|About the Book|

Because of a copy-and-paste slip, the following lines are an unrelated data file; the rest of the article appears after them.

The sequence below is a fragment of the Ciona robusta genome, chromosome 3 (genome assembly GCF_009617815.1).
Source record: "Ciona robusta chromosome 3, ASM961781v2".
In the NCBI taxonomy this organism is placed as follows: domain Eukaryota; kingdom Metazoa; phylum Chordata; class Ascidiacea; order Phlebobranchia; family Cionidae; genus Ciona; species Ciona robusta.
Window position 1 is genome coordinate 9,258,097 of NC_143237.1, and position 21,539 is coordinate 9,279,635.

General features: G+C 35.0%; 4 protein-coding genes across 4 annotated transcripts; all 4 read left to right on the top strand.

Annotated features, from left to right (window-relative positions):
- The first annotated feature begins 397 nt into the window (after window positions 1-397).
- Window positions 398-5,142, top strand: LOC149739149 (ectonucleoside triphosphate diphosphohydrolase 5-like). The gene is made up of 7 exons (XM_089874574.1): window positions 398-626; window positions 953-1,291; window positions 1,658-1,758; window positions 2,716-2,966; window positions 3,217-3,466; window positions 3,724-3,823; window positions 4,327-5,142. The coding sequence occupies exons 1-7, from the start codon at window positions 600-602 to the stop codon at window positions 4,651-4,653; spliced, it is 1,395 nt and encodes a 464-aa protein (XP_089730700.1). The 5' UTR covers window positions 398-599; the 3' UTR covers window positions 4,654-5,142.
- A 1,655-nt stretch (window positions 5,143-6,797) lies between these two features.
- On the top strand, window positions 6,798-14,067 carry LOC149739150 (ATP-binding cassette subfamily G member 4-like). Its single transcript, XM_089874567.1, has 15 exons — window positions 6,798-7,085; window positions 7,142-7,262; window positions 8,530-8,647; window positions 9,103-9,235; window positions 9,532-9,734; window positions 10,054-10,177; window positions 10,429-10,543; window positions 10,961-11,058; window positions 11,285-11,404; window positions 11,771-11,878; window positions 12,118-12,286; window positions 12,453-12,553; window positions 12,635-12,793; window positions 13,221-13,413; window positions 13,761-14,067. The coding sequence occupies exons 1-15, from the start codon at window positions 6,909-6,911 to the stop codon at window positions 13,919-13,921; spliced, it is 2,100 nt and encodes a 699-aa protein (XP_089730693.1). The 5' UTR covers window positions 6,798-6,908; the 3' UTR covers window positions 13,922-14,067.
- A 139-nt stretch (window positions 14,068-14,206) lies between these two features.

In the twentieth century, African Americans not only helped make popular music the soundtrack of the American experience, they advanced American music as one of the preeminent shapers of the worlds popular culture. Vast numbers of black AmericanMoreIn the twentieth century, African Americans not only helped make popular music the soundtrack of the American experience, they advanced American music as one of the preeminent shapers of the worlds popular culture. Vast numbers of black American musicians deserve credit for this remarkable turn of events, but a few stand out as true giants. David Stricklins superb new biography explores the life of one of them, Louis Armstrong. The life story of this great instrumentalist, bandleader, and entertainer illustrates much of the black entertainers impact on American culture and illuminates how popular culture often intersects with politics and economics. Armstrong emerged from a precarious background and triumphed over almost impossible odds, becoming a transcendent public figure and an international icon. Mr. Stricklin concentrates on Armstrongs musical talent, something many observers called a thing of genius. But he also pays special attention to Armstrongs identity a black man in America and the waysin which he triumphed over the mistreatment and disrespect dealt countless people like him. The creativity and exuberance he shared with the world came from his unique vantage as an artist and as an African American with a striking and lively spirit of freedom. He might have been able to demonstrate that determination in any line of work, but his story has special urgency because he expressed his creative power through music. With 16 black-and-white photographs.